Seriously, this is one of the most batshit-crazy comics I’ve read in a long time. On the one hand, it would be easy enough — and probably accurate — to view it as a particularly amoral and mean-spirited approximation of the “internal struggle” narratives churned out with regularity by “Bronze Age” scribes like Steve Gerber and Don McGregor, emptied of any degree of charm (however accidental, and perhaps visible only in retrospect) those authors imbued their work with. On the other, though, it’s not hard to see it as the kind of comic those guys would have loved to write. At this point, I’m sure an explanation is in order, so we’ll kill two birds with one stone by delving into that concurrently with a discussion of the “bare bones” elements of the plot —

The issue starts with our ostensible “hero,” Atlas — the closest thing ATC offers to a Superman analogue — decking a crooked congressman right in front of God, country, and a big crowd. A crowd that includes his fiancee’s kid, who turns on his “hero” instantly. Atlas is in the right, of course, but no one knows this, and he’s hauled off to prison — fortunately, his Jimmy Olsen-esque sidekick still believes in him, and he goes out and commits some petty crimes until he, too, is locked up, and can give his buddy a hand. Unfortunately, any help he might offer is bound to fall on deaf ears because Atlas himself is — a complete chickenshit?

Yup, our “hero” is actually anything but. In truth, he’s a yellow-bellied coward whose anti-matter-based powers make him extra-susceptible to fear over and above all other emotions, so he’s busy having an existential crisis (largely communicated by means of “purple” pose-laden thought bubbles where he just “talks” about how fucking sorry for himself he feels) while his buddy finds himself on the wrong side of the other inmates and his own personal Lois Lane reporter/fiancee places herself in mortal danger by getting too close to the congressman her man clocked. And what do the two people he’s closest to in the world get for their trouble? Would you believe — each burned to a crisp and left barely clinging to life after two separate, and highly flammable, attacks?

Their victimization is enough to snap Atlas out of his reverie and into action, but whether or not this is a case of “too little, too late” is left unresolved by issue’s end. All we know for sure is that this guy isn’t much of a super-hero and that getting close to him is going to get your body seared from head to toe with third-degree burns. In point of fact, between their brutalization and Atlas’s own pathetic cowardice, it sure seems like co-writers Bayer and Benjamin Marra (who also does both pencils and inks for this one, and shows a great deal more restraint than in his more overtly “spoofy” work) actively hate all of these characters.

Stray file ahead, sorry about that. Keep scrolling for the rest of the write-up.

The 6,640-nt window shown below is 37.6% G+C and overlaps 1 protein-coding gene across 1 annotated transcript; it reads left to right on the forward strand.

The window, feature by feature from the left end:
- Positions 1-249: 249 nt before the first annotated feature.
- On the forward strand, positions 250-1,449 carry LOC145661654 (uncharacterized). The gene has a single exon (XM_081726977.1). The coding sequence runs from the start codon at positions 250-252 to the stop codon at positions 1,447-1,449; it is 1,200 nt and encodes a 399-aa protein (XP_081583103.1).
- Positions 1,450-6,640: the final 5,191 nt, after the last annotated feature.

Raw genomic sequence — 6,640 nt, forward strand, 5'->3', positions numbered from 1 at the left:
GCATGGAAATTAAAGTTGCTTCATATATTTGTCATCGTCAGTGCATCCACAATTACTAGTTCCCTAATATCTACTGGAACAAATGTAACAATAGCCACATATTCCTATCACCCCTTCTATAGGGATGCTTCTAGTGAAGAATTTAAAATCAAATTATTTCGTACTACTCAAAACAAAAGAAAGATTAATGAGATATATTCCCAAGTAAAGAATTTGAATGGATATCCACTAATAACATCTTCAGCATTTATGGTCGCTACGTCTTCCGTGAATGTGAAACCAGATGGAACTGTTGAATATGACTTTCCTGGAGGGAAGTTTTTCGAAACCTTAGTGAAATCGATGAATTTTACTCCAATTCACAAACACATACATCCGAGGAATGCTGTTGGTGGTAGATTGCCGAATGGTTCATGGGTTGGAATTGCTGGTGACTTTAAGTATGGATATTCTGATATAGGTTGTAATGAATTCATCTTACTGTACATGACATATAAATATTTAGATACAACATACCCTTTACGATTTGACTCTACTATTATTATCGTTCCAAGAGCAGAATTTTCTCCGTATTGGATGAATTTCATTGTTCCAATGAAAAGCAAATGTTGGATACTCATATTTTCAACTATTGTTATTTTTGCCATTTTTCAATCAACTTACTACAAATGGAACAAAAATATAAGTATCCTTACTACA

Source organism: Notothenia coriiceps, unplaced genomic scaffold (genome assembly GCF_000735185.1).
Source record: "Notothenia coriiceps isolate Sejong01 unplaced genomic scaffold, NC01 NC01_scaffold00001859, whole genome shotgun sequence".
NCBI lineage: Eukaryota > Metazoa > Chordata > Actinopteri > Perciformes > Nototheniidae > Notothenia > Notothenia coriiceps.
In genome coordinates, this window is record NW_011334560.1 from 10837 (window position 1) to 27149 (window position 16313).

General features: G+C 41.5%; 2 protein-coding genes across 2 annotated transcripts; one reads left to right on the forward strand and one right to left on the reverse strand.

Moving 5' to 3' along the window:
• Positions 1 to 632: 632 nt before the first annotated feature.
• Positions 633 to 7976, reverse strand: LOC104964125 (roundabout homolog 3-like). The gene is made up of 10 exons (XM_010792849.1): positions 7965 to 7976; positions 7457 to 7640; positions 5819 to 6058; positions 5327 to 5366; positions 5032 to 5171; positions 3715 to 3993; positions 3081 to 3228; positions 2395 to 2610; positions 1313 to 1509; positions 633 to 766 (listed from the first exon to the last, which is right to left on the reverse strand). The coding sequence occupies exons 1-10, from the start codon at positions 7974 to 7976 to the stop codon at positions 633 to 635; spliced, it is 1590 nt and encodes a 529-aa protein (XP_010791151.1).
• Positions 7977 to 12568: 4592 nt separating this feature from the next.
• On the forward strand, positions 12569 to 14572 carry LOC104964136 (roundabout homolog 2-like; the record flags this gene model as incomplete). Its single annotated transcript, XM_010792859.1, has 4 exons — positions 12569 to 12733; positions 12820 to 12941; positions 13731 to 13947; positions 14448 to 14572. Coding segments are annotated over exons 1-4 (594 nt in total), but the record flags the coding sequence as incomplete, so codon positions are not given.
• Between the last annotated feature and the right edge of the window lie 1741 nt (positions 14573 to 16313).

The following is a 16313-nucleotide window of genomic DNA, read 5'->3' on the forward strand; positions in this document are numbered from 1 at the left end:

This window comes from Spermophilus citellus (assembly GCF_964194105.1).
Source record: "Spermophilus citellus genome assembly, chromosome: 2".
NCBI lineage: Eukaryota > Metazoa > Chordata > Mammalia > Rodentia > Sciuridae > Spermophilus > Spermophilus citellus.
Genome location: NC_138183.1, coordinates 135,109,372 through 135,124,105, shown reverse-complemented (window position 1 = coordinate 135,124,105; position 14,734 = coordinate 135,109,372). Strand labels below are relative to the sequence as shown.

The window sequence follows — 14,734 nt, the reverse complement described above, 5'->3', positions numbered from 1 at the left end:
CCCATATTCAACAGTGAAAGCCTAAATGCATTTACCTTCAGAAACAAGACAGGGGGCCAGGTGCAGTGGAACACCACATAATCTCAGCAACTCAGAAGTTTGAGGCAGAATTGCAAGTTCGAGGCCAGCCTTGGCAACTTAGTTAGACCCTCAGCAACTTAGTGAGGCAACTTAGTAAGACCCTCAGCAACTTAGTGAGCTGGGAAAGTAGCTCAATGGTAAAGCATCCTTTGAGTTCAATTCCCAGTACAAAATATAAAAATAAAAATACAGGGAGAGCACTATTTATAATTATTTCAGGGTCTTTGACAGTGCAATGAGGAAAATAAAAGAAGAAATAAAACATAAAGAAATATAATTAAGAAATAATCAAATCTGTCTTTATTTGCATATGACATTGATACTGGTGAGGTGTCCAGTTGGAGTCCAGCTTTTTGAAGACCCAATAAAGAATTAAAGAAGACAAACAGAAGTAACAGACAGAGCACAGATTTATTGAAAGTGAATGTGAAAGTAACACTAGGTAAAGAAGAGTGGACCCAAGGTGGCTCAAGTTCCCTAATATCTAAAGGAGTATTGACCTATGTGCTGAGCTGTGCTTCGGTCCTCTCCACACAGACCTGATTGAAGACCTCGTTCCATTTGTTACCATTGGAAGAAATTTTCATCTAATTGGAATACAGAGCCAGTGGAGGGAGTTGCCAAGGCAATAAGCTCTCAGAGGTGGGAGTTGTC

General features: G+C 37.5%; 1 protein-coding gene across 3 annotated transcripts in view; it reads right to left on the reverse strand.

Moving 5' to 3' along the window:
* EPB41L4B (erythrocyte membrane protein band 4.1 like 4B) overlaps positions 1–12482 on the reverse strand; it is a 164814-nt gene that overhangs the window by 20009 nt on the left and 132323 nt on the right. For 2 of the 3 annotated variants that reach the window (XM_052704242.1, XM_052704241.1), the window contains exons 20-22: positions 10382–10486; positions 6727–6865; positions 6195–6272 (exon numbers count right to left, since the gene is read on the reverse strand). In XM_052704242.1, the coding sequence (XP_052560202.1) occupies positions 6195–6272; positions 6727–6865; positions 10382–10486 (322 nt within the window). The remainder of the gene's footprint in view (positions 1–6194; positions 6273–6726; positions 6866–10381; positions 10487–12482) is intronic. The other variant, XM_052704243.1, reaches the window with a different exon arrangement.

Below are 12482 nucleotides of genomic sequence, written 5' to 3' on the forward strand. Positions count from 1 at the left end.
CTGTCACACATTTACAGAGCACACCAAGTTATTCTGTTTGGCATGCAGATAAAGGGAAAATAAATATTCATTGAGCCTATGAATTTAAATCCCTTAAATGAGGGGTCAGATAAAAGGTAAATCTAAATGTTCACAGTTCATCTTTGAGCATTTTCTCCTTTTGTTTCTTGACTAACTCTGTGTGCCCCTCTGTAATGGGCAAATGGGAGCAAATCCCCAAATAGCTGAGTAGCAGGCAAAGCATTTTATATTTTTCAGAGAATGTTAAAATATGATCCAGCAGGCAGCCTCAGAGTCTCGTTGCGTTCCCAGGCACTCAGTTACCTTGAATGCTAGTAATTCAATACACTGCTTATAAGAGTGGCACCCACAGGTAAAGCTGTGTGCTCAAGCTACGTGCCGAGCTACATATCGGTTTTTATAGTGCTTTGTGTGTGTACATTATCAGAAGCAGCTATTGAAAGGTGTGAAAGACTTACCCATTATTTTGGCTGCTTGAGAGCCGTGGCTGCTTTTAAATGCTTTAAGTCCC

Which probably isn’t too far removed from how a great number of “Bronze Age” writers felt about the properties placed under their charge after awhile. Cranking out story after story starring forgettable, even interchangeable, costumed do-gooders on a month-in, month-out basis for near-minimum-wage page rates has to fry your last nerve at some point, and for my part, I had absolutely no trouble envisioning a Steve Englehart or a David Anthony Kraft cranking out a script like this for their own personal edification just as a way of blowing off steam.

What we’ve got here, then, is the sort of ugly and overtly cynical comic that a number of 1970s “floppies” probably wanted to be, if only the authors could have expressed how they really felt about their jobs while still being able to, ya know, keep them.

Certainly Matt Rota’s Ben Day-dot colors, Rick Parker’s easy-on-the-eyes lettering, and Das Pastoras’ agreeably-cluttered cover all could/would have made it past editorial, and this deliberately toned-down iteration of Marra art wouldn’t have ruffled too many feathers, but the story? It’s way too spiteful — and way too honest — to have ever seen print back in the day.

******************************************************************************

This review, and all others around these parts, is “brought to you” by my Patreon site, where I serve up exclusive thrice-weekly rants and ramblings on the worlds of comics, films, television, literature, and politics. Lately, in fact, it’s been a lot of politics — but there’s a new piece up on there that expands upon our ATC-related themes quite a bit that folks who are enjoying these reviews will probably dig, as well. Joining up only costs a buck, so seriously — what have you got to lose? Needless to say, I’d be very gratified to have your support.

Oh, and I suppose a link would come in handy. Here you go : https://www.patreon.com/fourcolorapocalypse